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The VAMPIRE Challenge: Results of An International Multi-Institutional Validation Study to Evaluate CT Ventilation Imaging Algorithms

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J Kipritidis

J Kipritidis1,2*, G Cazoulat3 , B Tahir4, M Hofman5 , S Siva5 , J Callahan5 , T Yamamoto6 , G Christensen7 , J Reinhardt7 , N Kadoya8 , T Patton9 , S Gerard7 , I Duarte10 , B Archibald-Heeren11 , M Byrne11 , R Sims12 , E Eslick1,2 , F Hegi-Johnson1,5 , H Woodruff1 , R Ireland4 , J Wild4 ,J Cai10 , J Bayouth9 , K Brock13 , P Keall1 , (1) University of Sydney, Sydney NSW, Australia, (2) Royal North Shore Hospital, Sydney NSW, Australia, (3) University of Michigan, Ann Arbor MI, USA, (4) University of Sheffield, Sheffield, United Kingdom, (5) Peter MacCallum Cancer Centre, Melbourne VIC, Australia, (6) UC Davis School of Medicine, Sacramento CA, USA, (7) University of Iowa, Iowa City IA, USA, (8) Tohoku University Graduate School of Medicine, Sendai, Japan, (9) University of Madison-Wisconsin, Madison WI, USA, (10) Duke University Medical Centre, Durham NC, USA, (11) Sydney Adventist Hospital, Sydney NSW, Australia, (12) Auckland Radiation Oncology, Auckland, New Zealand, (13) UT MD Anderson Cancer Center, Houston TX, USA


TH-EF-605-4 (Thursday, August 3, 2017) 1:00 PM - 3:00 PM Room: 605

Purpose: CT ventilation imaging (CTVI) is being used to achieve functionally-adaptive lung cancer radiation therapy in three clinical trials (NCT02528942, NCT02308709, NCT02843568). We have built VAMPIRE (Ventilation Archive for Medical Pulmonary Image Registration) to address the need for a common validation dataset to evaluate the accuracy of different CTVI algorithms. Here we present the results of the first VAMPIRE Challenge, launched in 2016.

Methods: The VAMPIRE dataset includes 50 pairs of 4DCT and ground truth ventilation scans - 25 humans imaged with Galligas 4DPET/CT, 21 humans imaged with DTPA-SPECT and 4 sheep imaged with Xenon-CT. For the VAMPIRE Challenge, 16 subjects were set as the “training” data (with ground truth provided) and 34 subjects were set as the “test” data (with ground truth blinded). 7 groups downloaded the Challenge dataset and uploaded CTVIs based on deformable image registration (DIR) between the 4DCT inhale/exhale phases. Participants used at least one DIR method broadly classified into B-splines, Diffeomorphisms or Biomechanical modeling (BM), and at least one ventilation metric based on DIR evaluation of volume change (“DIR-ΔVol”), Hounsfield Unit change (“DIR-ΔHU”), or a “Hybrid” approach. All CTVIs were uploaded with minimal post-processing, and evaluated against the ground truth using the voxel-wise Spearman correlation coefficient rS.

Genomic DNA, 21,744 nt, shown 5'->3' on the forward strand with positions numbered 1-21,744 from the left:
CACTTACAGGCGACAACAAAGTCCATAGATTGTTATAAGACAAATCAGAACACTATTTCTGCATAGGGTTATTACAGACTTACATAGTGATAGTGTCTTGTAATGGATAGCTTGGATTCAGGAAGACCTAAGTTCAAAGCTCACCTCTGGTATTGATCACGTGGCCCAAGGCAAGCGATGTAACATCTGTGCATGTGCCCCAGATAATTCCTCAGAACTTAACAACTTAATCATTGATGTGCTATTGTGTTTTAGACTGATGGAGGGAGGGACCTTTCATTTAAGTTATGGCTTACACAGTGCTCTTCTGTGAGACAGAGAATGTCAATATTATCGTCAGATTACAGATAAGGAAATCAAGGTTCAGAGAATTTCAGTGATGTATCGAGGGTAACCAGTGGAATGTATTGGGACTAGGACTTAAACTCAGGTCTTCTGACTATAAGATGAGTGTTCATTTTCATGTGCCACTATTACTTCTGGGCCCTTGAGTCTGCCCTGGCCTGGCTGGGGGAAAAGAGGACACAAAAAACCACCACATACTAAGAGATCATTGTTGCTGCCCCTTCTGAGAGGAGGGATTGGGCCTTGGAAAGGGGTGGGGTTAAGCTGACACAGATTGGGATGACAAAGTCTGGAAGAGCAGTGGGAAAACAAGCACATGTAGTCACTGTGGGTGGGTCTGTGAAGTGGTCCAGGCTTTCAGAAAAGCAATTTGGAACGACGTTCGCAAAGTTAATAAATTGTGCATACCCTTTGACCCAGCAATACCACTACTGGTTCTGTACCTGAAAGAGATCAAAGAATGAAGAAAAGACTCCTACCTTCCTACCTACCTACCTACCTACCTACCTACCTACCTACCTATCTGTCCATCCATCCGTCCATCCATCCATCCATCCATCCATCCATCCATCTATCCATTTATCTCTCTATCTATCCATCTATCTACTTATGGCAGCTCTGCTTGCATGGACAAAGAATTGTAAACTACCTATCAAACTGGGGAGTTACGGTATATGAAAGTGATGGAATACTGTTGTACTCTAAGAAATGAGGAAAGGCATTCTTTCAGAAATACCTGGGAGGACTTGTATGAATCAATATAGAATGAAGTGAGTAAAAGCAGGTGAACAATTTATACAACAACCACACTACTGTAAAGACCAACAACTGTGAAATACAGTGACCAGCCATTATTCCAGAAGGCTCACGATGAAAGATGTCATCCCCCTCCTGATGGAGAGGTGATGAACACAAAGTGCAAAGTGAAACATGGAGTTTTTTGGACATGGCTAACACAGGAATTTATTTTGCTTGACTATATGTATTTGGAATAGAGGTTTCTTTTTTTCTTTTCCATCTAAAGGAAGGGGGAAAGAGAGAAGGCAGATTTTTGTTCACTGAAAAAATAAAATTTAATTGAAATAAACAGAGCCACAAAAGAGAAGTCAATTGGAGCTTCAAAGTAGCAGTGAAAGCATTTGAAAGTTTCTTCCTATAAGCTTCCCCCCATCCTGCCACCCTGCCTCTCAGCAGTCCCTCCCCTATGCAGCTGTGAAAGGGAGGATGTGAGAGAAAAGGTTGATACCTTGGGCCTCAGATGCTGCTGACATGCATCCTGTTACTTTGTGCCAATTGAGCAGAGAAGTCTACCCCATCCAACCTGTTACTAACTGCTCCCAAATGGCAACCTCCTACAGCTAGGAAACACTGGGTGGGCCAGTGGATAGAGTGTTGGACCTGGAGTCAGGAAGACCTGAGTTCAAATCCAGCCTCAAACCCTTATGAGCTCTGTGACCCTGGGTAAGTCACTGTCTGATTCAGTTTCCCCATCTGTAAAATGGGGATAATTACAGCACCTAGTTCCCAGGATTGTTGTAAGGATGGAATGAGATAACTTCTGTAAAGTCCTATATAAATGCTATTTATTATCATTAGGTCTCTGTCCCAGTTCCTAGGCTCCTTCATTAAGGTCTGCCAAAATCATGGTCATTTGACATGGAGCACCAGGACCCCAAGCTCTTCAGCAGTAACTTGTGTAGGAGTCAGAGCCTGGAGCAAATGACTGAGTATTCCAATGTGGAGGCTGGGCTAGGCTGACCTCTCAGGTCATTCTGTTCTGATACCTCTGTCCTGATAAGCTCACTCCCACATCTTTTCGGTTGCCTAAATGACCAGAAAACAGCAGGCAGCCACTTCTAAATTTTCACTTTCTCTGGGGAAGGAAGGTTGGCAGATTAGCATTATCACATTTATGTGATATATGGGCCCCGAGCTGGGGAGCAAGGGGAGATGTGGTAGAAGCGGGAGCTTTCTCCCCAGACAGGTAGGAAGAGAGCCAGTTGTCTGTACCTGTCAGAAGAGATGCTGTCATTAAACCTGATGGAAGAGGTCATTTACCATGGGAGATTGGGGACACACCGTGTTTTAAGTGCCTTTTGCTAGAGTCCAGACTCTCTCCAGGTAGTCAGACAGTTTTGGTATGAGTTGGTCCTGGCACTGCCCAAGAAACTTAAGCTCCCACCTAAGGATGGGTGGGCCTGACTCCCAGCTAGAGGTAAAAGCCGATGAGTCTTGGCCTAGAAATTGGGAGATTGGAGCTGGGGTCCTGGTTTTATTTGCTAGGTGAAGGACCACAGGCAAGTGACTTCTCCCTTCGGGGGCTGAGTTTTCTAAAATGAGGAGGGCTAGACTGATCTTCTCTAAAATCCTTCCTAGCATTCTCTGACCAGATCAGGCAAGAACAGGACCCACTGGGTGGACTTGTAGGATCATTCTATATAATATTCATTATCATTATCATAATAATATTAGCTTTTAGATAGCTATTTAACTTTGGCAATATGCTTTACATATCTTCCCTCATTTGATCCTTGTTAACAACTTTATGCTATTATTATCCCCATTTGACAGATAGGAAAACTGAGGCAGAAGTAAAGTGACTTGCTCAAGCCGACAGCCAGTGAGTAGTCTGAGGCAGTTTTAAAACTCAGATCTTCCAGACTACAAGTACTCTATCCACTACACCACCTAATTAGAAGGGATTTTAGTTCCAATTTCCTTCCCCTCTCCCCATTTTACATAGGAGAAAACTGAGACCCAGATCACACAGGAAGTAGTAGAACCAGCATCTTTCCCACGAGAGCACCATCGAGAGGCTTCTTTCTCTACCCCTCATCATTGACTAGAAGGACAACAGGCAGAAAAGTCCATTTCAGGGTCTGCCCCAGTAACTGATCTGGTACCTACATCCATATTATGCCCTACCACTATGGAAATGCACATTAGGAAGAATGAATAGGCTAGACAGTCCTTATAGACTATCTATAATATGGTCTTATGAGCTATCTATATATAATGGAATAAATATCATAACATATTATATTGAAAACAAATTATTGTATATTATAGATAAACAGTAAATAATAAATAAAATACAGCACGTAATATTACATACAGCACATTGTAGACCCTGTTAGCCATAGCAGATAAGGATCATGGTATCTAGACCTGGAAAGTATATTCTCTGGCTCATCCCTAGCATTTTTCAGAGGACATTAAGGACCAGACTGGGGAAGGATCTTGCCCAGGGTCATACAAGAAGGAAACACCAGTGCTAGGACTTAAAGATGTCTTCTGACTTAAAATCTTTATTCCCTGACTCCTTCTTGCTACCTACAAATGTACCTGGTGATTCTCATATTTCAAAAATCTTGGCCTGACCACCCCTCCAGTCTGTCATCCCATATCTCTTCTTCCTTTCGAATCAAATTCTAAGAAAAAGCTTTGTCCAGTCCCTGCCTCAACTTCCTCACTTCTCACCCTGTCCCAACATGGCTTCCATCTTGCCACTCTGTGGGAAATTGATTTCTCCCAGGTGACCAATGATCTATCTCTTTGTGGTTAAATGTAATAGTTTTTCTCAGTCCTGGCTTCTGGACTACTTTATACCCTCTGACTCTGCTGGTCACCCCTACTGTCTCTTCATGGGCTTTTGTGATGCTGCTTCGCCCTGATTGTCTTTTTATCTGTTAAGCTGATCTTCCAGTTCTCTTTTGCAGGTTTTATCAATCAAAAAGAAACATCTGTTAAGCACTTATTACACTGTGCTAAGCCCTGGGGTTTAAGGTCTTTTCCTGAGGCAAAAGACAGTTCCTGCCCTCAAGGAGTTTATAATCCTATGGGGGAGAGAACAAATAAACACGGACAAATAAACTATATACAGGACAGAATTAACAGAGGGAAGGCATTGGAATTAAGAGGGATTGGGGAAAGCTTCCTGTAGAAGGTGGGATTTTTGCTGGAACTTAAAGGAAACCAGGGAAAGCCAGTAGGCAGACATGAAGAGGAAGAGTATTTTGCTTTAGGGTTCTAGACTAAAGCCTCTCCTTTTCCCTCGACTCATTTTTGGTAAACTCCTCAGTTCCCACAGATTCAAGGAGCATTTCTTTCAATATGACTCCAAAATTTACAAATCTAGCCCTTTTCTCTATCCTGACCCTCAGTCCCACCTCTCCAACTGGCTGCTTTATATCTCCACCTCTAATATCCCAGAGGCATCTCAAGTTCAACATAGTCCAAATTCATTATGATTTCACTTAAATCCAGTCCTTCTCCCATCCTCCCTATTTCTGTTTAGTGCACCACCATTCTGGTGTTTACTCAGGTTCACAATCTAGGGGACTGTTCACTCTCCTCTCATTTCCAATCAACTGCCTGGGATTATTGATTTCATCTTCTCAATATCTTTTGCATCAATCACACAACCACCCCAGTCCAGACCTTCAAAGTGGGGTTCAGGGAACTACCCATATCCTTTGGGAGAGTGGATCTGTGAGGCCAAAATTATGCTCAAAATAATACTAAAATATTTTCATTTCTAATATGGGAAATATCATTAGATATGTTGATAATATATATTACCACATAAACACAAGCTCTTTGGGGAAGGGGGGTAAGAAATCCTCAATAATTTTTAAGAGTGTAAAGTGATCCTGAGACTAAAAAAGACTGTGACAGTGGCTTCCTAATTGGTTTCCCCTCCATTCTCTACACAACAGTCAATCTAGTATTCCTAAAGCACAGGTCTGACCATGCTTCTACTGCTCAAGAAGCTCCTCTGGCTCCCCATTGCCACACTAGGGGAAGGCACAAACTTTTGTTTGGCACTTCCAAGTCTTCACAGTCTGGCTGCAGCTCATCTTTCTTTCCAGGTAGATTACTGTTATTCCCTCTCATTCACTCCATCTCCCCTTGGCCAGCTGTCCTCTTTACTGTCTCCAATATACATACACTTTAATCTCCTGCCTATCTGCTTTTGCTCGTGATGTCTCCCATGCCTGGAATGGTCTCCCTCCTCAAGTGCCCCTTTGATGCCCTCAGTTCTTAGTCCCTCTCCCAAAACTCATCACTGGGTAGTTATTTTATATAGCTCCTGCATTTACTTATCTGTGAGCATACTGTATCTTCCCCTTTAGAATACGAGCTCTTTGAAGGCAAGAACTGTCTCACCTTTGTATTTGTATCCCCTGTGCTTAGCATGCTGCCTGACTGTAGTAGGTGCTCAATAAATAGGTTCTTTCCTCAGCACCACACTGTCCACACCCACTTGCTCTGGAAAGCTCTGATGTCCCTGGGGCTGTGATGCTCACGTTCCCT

Results: Participants submitted 23 unique combinations of DIR/metric. The overall best performing combination was BM-DIR/Hybrid, with rS values having a median (range) of 0.50 (0.24-0.73) across the 34 test subjects. By comparison the other DIR/metric combinations had median rS values between 0.04 (B-spline with DIR-ΔVol) and 0.38 (B-spline with DIR-ΔHU).

Conclusion: VAMPIRE is a resource for analyzing and comparing new CTVI algorithms. The VAMPIRE Challenge reveals varying levels of CTVI accuracy depending on the choice of DIR and ventilation metric, highlighting the importance of validation studies as this technology is translated from academic centers to the clinic.

Funding Support, Disclosures, and Conflict of Interest: Dr Kipritidis was supported by a Cancer Institute NSW Early Career Fellowship. This work was supported in part by Cancer Australia Priority-driven Collaborative Cancer Research Scheme Grant APP1060919, as well as National Institute of Health Grants R01HL079406, R01CA166703, R01CA093626, P01CA059827 and R21CA195317.

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